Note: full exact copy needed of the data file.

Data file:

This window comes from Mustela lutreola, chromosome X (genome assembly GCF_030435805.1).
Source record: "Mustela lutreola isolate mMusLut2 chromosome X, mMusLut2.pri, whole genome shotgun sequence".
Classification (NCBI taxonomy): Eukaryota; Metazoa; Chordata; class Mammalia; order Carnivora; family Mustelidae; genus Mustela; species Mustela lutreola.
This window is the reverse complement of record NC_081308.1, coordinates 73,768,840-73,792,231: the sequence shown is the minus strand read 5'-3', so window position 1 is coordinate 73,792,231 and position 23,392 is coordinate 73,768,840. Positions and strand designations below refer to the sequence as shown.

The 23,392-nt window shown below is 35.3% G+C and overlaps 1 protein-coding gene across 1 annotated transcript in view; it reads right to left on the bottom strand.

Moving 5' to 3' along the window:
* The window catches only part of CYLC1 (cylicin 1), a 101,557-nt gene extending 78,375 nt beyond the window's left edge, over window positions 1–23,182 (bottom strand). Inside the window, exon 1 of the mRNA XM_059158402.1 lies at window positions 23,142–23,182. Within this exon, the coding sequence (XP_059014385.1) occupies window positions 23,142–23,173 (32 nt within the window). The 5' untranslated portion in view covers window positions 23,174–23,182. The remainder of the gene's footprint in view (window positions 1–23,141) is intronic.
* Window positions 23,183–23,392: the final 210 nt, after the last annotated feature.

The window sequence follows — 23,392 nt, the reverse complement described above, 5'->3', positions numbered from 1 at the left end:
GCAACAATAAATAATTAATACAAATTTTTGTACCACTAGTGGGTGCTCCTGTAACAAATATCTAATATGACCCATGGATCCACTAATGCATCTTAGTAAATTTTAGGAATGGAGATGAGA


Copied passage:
This window comes from Mustela lutreola, chromosome X (genome assembly GCF_030435805.1).
Source record: "Mustela lutreola isolate mMusLut2 chromosome X, mMusLut2.pri, whole genome shotgun sequence".
Classification (NCBI taxonomy): Eukaryota; Metazoa; Chordata; class Mammalia; order Carnivora; family Mustelidae; genus Mustela; species Mustela lutreola.
This window is the reverse complement of record NC_081308.1, coordinates 73,768,840-73,792,231: the sequence shown is the minus strand read 5'-3', so window position 1 is coordinate 73,792,231 and position 23,392 is coordinate 73,768,840. Positions and strand designations below refer to the sequence as shown.

The 23,392-nt window shown below is 35.3% G+C and overlaps 1 protein-coding gene across 1 annotated transcript in view; it reads right to left on the bottom strand.

Moving 5' to 3' along the window:
* The window catches only part of CYLC1 (cylicin 1), a 101,557-nt gene extending 78,375 nt beyond the window's left edge, over window positions 1–23,182 (bottom strand). Inside the window, exon 1 of the mRNA XM_059158402.1 lies at window positions 23,142–23,182. Within this exon, the coding sequence (XP_059014385.1) occupies window positions 23,142–23,173 (32 nt within the window). The 5' untranslated portion in view covers window positions 23,174–23,182. The remainder of the gene's footprint in view (window positions 1–23,141) is intronic.
* Window positions 23,183–23,392: the final 210 nt, after the last annotated feature.

The window sequence follows — 23,392 nt, the reverse complement described above, 5'->3', positions numbered from 1 at the left end:
GCAACAATAAATAATTAATACAAATTTTTGTACCACTAGTGGGTGCTCCTGTAACAAATATCTAATATGACCCATGGATCCACTAATGCATCTTAGTAAATTTTAGGAATGGAGATGAGA